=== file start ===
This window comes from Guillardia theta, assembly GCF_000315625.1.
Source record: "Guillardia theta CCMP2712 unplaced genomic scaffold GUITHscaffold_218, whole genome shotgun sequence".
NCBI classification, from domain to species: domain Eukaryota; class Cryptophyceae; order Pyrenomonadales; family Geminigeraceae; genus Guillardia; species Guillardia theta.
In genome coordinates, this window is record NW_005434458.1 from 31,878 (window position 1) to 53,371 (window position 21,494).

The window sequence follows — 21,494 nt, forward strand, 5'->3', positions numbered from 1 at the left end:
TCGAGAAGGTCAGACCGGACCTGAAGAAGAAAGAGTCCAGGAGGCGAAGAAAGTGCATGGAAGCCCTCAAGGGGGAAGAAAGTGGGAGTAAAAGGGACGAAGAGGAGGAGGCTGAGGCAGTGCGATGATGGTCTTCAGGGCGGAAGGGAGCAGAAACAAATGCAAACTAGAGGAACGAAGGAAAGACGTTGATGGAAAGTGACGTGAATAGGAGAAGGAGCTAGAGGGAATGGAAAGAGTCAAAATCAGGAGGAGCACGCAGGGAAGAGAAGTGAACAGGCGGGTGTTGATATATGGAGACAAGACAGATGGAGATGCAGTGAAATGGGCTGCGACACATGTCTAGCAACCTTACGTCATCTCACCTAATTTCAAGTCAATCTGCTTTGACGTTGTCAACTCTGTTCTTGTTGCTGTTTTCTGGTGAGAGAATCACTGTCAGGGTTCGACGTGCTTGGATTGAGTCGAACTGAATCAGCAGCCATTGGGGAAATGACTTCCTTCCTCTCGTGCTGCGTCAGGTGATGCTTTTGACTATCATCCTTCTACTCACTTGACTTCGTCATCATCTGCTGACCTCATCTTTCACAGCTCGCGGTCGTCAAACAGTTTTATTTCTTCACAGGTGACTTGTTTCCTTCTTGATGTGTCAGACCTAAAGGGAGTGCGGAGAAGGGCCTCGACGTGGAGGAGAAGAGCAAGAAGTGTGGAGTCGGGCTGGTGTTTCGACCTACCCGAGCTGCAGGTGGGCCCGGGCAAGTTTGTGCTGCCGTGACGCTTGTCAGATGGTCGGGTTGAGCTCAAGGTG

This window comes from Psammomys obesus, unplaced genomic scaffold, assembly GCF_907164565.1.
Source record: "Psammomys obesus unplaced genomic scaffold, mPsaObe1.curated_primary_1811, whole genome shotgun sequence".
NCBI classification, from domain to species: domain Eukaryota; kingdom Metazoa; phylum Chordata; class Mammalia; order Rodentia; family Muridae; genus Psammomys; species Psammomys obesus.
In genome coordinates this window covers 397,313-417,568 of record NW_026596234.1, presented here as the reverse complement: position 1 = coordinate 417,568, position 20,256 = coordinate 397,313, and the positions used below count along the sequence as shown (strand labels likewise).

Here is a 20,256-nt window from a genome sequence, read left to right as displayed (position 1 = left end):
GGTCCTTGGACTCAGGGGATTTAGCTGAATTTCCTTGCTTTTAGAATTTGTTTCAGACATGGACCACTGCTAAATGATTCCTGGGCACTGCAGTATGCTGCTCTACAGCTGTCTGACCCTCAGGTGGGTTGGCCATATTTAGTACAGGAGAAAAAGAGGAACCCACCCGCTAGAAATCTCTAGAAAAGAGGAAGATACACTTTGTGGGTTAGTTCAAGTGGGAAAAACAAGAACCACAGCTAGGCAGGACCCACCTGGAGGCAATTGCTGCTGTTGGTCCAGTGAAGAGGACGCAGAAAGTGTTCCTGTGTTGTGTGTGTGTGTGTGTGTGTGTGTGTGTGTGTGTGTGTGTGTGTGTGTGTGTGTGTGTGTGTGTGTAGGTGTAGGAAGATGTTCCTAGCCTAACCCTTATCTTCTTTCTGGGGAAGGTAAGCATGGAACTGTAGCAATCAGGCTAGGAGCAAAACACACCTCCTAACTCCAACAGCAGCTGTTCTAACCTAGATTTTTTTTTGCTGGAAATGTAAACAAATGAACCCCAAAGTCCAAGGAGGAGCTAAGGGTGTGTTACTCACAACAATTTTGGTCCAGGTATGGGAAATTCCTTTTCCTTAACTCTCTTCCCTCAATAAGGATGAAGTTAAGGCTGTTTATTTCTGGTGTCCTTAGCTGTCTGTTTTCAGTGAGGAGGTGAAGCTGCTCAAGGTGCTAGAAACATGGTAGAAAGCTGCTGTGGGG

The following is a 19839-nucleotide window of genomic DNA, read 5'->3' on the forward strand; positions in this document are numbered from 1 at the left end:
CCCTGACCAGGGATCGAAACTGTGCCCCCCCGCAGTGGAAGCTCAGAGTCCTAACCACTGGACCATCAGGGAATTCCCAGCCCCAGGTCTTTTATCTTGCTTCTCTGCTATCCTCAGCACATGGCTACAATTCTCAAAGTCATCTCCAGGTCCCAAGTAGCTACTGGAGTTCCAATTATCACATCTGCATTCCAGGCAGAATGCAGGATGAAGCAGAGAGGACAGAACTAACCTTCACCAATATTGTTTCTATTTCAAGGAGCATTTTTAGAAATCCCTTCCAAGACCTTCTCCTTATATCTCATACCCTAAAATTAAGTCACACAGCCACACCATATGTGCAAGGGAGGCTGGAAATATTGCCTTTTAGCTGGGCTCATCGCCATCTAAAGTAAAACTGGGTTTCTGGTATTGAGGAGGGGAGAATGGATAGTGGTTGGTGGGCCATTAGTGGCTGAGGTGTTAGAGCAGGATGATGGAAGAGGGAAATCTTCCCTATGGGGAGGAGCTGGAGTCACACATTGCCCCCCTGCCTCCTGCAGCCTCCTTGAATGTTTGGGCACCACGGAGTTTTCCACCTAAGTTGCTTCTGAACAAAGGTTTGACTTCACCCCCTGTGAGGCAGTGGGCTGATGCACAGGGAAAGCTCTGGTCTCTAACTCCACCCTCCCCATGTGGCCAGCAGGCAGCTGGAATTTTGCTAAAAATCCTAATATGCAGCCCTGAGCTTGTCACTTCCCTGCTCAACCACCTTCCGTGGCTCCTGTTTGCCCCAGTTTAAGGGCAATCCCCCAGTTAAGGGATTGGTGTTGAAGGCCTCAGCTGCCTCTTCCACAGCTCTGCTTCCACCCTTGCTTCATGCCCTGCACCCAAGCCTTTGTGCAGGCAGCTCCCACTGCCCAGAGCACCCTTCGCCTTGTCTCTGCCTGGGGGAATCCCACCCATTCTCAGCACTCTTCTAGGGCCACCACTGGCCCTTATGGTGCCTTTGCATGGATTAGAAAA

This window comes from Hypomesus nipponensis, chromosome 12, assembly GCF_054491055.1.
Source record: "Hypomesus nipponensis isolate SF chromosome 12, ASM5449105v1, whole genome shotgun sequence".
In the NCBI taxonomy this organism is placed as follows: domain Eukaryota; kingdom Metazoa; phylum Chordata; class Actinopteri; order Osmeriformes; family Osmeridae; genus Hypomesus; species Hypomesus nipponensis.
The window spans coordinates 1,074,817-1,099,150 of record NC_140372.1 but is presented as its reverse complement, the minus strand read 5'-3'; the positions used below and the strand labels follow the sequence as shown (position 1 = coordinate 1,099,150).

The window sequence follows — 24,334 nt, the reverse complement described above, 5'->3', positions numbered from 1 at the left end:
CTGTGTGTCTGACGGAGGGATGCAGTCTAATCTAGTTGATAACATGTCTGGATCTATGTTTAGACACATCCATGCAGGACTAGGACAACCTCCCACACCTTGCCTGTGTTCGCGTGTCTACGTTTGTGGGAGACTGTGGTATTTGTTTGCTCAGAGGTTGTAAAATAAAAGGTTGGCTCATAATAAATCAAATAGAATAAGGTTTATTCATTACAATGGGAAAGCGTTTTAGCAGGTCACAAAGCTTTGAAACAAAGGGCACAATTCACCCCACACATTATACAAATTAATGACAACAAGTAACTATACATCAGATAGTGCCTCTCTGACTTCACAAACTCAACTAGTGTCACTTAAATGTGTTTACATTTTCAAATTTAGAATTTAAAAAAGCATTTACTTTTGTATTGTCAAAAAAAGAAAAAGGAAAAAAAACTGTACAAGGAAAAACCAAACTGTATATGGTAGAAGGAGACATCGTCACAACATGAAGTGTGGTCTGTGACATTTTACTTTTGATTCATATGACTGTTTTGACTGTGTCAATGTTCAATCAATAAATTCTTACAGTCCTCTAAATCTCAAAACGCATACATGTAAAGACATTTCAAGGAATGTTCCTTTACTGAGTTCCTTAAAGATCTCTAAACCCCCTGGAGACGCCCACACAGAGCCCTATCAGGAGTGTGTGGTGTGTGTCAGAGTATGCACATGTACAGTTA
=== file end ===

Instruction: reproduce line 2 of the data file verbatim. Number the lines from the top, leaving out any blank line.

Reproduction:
Source record: "Guillardia theta CCMP2712 unplaced genomic scaffold GUITHscaffold_218, whole genome shotgun sequence".